It’s hard these days to find an athlete who leads by example. One who produces results in the pool, letting actions speak louder than words.

One hundred and twenty-seven goals in three years speak volumes for junior women’s water polo captain Julie Hyrne who was, described by her teammates as “the quiet leader.”

“It’s her work ethic in practice and matches that inspires us,” junior captain Mary Chatigny said. “She leads by example.”

Michigan coach Matt Anderson saw Hyrne play as a 13-year old in Sunnyvale, Calif., and was blown away.

“I knew right then she would be playing for me someday,” Anderson said. “And when I came to coach at Michigan, I knew she would be a Wolverine.”

Hyrne didn’t expect a future in water polo until she saw her sister’s own success earn her a scholarship at perennial powerhouse San Jose State. Hyrne began swimming at a young age and continued to swim competitively through high school, earning an All-American honor in the 200-yard freestyle relay.

But it was her family’s love for water polo that put the ball in her hands, and it didn’t take long for Hyrne to find her true calling.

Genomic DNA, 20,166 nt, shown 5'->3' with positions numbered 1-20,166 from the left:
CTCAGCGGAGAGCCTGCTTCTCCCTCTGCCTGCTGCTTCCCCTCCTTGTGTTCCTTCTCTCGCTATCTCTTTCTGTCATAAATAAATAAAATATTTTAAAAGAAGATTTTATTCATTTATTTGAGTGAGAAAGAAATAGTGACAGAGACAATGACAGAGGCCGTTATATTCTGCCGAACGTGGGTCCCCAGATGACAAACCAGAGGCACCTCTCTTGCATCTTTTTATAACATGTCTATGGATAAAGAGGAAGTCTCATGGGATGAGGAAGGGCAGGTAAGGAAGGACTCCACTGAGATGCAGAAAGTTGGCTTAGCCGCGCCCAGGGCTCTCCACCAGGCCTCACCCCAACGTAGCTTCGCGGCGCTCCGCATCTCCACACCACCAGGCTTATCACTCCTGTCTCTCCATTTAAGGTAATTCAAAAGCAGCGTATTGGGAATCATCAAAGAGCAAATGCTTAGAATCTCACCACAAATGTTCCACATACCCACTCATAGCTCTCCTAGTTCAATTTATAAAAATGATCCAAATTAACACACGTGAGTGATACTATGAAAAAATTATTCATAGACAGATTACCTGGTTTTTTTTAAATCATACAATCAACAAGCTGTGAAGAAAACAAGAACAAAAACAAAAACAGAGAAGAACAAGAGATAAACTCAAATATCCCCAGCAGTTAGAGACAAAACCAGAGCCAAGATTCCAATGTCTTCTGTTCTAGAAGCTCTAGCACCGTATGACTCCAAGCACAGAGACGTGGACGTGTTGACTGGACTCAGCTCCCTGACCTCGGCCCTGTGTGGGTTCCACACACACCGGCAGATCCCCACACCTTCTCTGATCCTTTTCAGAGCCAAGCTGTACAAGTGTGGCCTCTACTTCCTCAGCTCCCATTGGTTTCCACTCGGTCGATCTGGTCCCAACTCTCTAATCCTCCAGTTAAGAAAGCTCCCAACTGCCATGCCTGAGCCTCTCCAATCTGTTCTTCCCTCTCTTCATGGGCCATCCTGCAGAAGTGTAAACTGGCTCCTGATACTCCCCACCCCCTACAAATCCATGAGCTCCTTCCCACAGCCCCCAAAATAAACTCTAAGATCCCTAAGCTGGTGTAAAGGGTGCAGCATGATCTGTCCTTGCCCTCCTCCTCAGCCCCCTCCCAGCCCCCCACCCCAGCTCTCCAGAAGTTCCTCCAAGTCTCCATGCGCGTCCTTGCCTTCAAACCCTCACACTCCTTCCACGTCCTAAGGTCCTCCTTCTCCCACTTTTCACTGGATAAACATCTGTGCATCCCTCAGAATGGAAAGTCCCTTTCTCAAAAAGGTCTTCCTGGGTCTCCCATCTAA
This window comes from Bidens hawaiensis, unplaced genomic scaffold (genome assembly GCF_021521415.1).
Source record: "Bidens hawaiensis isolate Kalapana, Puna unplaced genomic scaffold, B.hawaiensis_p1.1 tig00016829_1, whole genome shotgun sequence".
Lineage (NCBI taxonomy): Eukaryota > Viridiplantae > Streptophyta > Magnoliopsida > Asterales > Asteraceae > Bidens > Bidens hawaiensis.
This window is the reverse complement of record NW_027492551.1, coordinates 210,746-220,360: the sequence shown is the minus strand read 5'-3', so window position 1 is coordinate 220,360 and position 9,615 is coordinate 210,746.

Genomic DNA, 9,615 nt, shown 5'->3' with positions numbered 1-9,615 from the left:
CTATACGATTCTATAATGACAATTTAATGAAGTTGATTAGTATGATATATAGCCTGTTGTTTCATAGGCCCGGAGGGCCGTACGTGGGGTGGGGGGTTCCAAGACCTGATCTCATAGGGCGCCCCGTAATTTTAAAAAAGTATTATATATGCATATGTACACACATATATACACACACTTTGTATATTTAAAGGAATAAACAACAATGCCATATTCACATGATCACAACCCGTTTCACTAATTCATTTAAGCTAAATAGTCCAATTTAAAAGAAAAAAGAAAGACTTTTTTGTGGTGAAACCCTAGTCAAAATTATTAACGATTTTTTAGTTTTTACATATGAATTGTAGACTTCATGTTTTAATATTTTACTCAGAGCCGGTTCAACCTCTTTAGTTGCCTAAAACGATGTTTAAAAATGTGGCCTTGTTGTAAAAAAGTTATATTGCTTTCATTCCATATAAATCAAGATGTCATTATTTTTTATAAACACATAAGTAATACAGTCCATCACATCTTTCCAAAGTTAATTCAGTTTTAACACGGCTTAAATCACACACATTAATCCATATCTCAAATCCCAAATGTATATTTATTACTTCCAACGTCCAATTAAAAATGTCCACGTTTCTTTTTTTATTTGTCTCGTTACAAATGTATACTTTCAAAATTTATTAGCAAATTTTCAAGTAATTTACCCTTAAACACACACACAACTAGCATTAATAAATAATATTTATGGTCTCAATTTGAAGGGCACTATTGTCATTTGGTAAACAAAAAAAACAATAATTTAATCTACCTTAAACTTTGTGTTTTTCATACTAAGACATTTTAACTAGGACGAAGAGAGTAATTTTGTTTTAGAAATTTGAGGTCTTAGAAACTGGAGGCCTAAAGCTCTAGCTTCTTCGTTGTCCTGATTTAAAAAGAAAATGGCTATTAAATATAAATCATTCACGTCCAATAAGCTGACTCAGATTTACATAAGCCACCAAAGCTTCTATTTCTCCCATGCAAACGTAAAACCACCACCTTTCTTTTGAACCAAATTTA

Hyrne leads the 14th-ranked Wolverines with seven goals this season, and was recently named CWPA Player of the Week for the third time in two years. Last season, she was named to the CWPA All-Western Division first team. Despite the high honors, Hyrne remains quite modest about her skills.

“I still need to progress,” Hyrne said shyly when asked about her multiple awards.

Hyrne continues to quietly climb through the ranks of great water polo players at Michigan and is currently the fifth highest goal-scorer in school history.Just 19 goals stand between her and second place, a feat she should easily accomplish this season. Two-time All-American and Hyrne’s former teammate Shana Welch is first with 247 goals.

Hyrne may be quiet, but it’s no secret she loves to score.

Last year against UC-San Diego, she notched 10 points, the highest single-game total in program history.

“She can affect the game in so many ways,” Anderson said. “She just sees the ball, and she wants it.”

It’s the effect Hyrne’s presence has on her teammates that prompted Anderson to give her captain status this year.

“Maybe she’s not the most outspoken leader, but she leads by integrity,” Anderson said. “She makes everyone around her better.”

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